Definition of intemperate
: not temperate intemperate criticism; especially : given to excessive use of intoxicating liquors
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Examples of intemperate in a Sentence
intemperate anger that is so extreme that the man should be in therapy
a serious course in wine appreciation that does not welcome intemperate drinkers and party animals
Recent Examples of intemperate from the Web
Anyone wanting to remove him better have more than Jim Comey’s firing or Trump’s own ill-advised and intemperate comments to justify it.
And the news media can’t resist covering every intemperate tweet.
Within the Cabinet Room on Monday, there was an unspoken understanding among all the president’s men (and four women) that the nation’s intemperate chief executive is fundamentally unwell, and in need of constant assurance.
To him, Mr. Comey’s steady, detailed delivery made Mr. Trump’s shoot-from-the-phone Twitter habit seem especially intemperate and cavalier.
Lamentably, much of the solemnity of the day has given way to binge shopping, barbecues and, to put it bluntly, often intemperate consumption of alcoholic beverages.
Leaders like Pelosi are wary of looking intemperate and jeopardizing the prospects for Democrats in moderate districts or places where Trump won lots of votes.
Clarke’s embrace of Trump’s politics — and of Trump’s intemperate rhetorical style — earned him a speaking slot at the Republican convention last year.
Certainly running as a check on an intemperate president is a good place for Democrats to be.
These example sentences are selected automatically from various online news sources to reflect current usage of the word 'intemperate'. Views expressed in the examples do not represent the opinion of Merriam-Webster or its editors. Send us feedback.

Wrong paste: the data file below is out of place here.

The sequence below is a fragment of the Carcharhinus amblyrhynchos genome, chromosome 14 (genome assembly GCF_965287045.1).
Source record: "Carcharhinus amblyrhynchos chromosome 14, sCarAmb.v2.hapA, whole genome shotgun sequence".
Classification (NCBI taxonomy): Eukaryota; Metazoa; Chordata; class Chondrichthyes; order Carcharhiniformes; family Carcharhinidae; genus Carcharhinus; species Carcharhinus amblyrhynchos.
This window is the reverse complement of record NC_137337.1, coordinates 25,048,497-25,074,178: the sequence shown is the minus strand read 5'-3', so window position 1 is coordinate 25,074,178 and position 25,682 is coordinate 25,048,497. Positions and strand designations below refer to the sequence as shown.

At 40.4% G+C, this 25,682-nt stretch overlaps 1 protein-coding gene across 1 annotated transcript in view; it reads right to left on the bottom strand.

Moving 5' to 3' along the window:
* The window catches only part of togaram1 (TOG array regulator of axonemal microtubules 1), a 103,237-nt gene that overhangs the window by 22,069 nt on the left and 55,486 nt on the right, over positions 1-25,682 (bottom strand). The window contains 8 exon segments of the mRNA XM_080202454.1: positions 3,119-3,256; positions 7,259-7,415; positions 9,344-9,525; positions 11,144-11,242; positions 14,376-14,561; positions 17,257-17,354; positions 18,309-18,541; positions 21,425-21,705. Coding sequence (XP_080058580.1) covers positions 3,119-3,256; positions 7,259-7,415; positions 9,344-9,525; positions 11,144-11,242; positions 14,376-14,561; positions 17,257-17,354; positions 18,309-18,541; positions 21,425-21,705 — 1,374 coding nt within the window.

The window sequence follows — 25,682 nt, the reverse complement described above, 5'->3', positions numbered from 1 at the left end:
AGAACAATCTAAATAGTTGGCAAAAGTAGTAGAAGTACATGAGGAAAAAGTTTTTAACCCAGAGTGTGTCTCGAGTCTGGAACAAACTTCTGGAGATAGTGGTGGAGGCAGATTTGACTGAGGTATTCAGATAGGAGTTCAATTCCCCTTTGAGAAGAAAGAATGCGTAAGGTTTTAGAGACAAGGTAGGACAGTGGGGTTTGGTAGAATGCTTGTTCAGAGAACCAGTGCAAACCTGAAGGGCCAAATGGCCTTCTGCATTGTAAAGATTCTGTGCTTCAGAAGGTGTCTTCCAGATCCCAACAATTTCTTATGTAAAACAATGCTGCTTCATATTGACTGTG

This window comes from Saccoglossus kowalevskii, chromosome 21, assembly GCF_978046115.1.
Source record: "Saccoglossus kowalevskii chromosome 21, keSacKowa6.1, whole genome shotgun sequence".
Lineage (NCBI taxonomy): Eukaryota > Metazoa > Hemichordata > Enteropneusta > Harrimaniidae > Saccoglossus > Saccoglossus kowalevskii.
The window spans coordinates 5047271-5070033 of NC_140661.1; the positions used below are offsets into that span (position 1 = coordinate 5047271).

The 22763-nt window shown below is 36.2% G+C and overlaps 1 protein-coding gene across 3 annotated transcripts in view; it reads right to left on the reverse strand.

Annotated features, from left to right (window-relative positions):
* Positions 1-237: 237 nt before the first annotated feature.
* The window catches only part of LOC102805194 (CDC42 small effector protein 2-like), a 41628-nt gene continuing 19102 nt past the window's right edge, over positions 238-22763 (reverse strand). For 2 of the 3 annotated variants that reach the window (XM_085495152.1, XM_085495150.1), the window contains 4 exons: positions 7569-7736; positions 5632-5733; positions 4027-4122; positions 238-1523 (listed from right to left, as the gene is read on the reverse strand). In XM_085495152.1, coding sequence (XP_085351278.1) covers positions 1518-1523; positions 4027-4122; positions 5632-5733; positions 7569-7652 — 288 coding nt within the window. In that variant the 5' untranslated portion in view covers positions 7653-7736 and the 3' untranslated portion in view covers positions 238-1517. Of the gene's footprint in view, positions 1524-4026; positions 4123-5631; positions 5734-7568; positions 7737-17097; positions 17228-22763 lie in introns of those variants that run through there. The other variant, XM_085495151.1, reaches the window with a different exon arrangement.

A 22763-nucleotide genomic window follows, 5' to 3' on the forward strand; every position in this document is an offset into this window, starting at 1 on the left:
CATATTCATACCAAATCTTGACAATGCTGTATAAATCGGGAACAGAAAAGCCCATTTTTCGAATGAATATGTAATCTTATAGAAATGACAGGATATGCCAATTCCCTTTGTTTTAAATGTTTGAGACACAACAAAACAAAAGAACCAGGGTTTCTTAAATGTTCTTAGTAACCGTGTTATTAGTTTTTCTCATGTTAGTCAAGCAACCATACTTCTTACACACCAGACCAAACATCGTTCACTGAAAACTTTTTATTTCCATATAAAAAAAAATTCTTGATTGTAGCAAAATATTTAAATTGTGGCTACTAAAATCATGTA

Did You Know?
Intemperate means more or less "not well tempered"-and that definition also provides a clue about its origins. The word derives from Latin intemperatus, formed by combining "in-" with a form of the verb temperare, meaning "to temper" or "to mix." Both "intemperate" and its antonym "temperate" entered the English language in the 14th century. Other "temperare" words include "distemper," "temperament," "temperature," "temperance," and "temper" itself. Synonyms of "intemperate" in the sense of "not controlled" include "unbounded," "unbridled," "unrestrained," and "unchecked."
Origin and Etymology of intemperate
Middle English intemperat, from Latin intemperatus, from in- + temperatus, past participle of temperare to temper
First Known Use: 14th centurySee Words from the same year
INTEMPERATE Defined for English Language Learners
Definition of intemperate for English Language Learners
: having extreme conditions
: having or showing a lack of emotional calmness or control
: often drinking too much alcohol
INTEMPERATE Defined for Kids
Definition of intemperate for Students
1 : not moderate or mild intemperate weather
2 : having or showing a lack of self-control (as in the use of alcoholic beverages)
Seen and Heard
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